Tuesday, 12 May 2015

A Bunion, an accidental death metal concert, and returning to running

I remember being so damn happy when my physio gave me the go-head to run again. I remember waking up early, doing 35minutes of the most painful foam roller ever, doing my exercises, and heading to the gym in the dark. I got on the treadmill, and walked for a minute. Then, finally, after over four months of no running, I increased the speed to 8 miles an hour and ran. For a full minute. I got to repeat the run/walk 5 times. Afterwards, I was winded.

So it's been a long 2.5 months. From there, I went up to 7 minutes total running, 10 minutes total running, started to run together 2, and then 3 minutes at a time. 15 minutes of total running was a cause for celebration - that didn't happen until April. It wasn't a smooth build. Along the way, even the tiny amount of running I did, when combined with a hard grind, was enough to send the new muscles I was finally learning to use into spasm. I got so sick of the gym that some weeks all I did was yoga, my 2 or 3 allowed runs, and weekend hikes.

The thing is - I could feel things changing. So I kept rolling out the new and painful body parts my physio identified and wasn't reckless...more or less. My sports doctor gave me his blessing to start building, sensibly - suggesting things like run/hiking trails. Like Sea to Summit, for example. Which was good he mentioned it - because I did it the weekend before. And I'd also done the run up / do grind / run down workout that was suggested.

The Bunion
The evening before I got the okay to start running, I did a fast grind. Then, after showering, I put my very dirty running shoes on without socks. The next day, I woke up with an aching outside of foot next to my little toe. The next run I did, wedged into my narrow-fit shoes, the outside hurt. Everything else felt great. I watched with interest, then mild concern, as the small bump on the outside of my foot grew larger and more painful each day. I tried ice. I tried advil. I tried wider shoes and excessive googling. None really seemed to help. I emailed my foot dr and physio pictures of what ended up being a huge ass infected bunion. (It's actually a bunionette - which sounds more dainty and feminine but is actually not at all either of those things. I'm not putting links in because really this is something you don't want to google to see pics of, ever).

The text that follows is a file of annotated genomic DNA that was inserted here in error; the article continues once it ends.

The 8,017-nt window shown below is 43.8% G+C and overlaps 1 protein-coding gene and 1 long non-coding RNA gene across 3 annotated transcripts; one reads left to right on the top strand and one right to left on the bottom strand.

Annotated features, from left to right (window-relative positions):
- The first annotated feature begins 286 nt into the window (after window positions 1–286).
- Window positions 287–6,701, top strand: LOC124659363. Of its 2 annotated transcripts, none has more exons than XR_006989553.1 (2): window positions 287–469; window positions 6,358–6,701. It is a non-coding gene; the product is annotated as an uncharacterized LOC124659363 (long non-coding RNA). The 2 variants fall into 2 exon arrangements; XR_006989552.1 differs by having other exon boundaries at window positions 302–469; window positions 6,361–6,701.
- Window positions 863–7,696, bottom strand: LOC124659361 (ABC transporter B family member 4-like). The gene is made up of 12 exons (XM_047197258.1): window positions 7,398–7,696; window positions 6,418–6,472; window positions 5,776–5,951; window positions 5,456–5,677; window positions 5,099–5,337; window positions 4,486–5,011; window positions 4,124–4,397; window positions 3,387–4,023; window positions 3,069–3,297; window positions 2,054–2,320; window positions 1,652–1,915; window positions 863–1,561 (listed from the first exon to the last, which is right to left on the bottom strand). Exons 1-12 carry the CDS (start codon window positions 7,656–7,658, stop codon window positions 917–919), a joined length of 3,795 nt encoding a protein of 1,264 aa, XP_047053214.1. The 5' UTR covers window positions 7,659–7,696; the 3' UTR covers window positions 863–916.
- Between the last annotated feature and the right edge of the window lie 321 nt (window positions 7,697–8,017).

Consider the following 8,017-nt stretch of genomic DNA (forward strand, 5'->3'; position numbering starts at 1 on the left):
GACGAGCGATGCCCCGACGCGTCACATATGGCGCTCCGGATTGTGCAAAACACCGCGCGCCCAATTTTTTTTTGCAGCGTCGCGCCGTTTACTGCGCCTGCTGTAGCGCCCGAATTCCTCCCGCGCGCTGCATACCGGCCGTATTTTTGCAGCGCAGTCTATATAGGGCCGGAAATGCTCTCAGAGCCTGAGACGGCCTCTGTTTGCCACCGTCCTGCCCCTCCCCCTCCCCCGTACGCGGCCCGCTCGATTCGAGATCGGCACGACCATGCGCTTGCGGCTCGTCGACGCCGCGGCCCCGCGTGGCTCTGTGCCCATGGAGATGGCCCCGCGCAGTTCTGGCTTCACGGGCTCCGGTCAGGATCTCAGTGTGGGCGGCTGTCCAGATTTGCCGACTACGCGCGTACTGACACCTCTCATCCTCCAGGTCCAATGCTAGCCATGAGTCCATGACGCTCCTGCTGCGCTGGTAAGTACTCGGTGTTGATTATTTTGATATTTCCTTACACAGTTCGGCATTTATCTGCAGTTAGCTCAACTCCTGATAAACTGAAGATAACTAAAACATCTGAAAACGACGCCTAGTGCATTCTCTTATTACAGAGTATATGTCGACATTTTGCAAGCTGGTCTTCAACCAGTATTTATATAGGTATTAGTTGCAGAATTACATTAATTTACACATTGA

However, since running itself in wider shoes was pain free (provided the gross bunion from hell didn't touch anything) - I kept at it. Friday evening had me doing 40min to an English Bay sunset. Saturday had me up early to fasthike up to Garibaldi Lake (complete with way too much extra clothing and unnecessary snowshoes - do not let a semi-neurotic redhead decide on a gear list) and run/walk the downhill. And then Saturday night had me at a concert where I finally got diagnosed.

As a sidenote; it's been a long, long few months. Being able to crank uphill to the early light through the trees, eat sandwiches at a picnic table next to the brilliant sun on snow, then feel the strength in my legs as I dropped over roots, over rocks, and let the speed come to the smell of pine needles and the heat rushing up in warm waves - it was worth the patience, all of it.

signature Alex thumb picture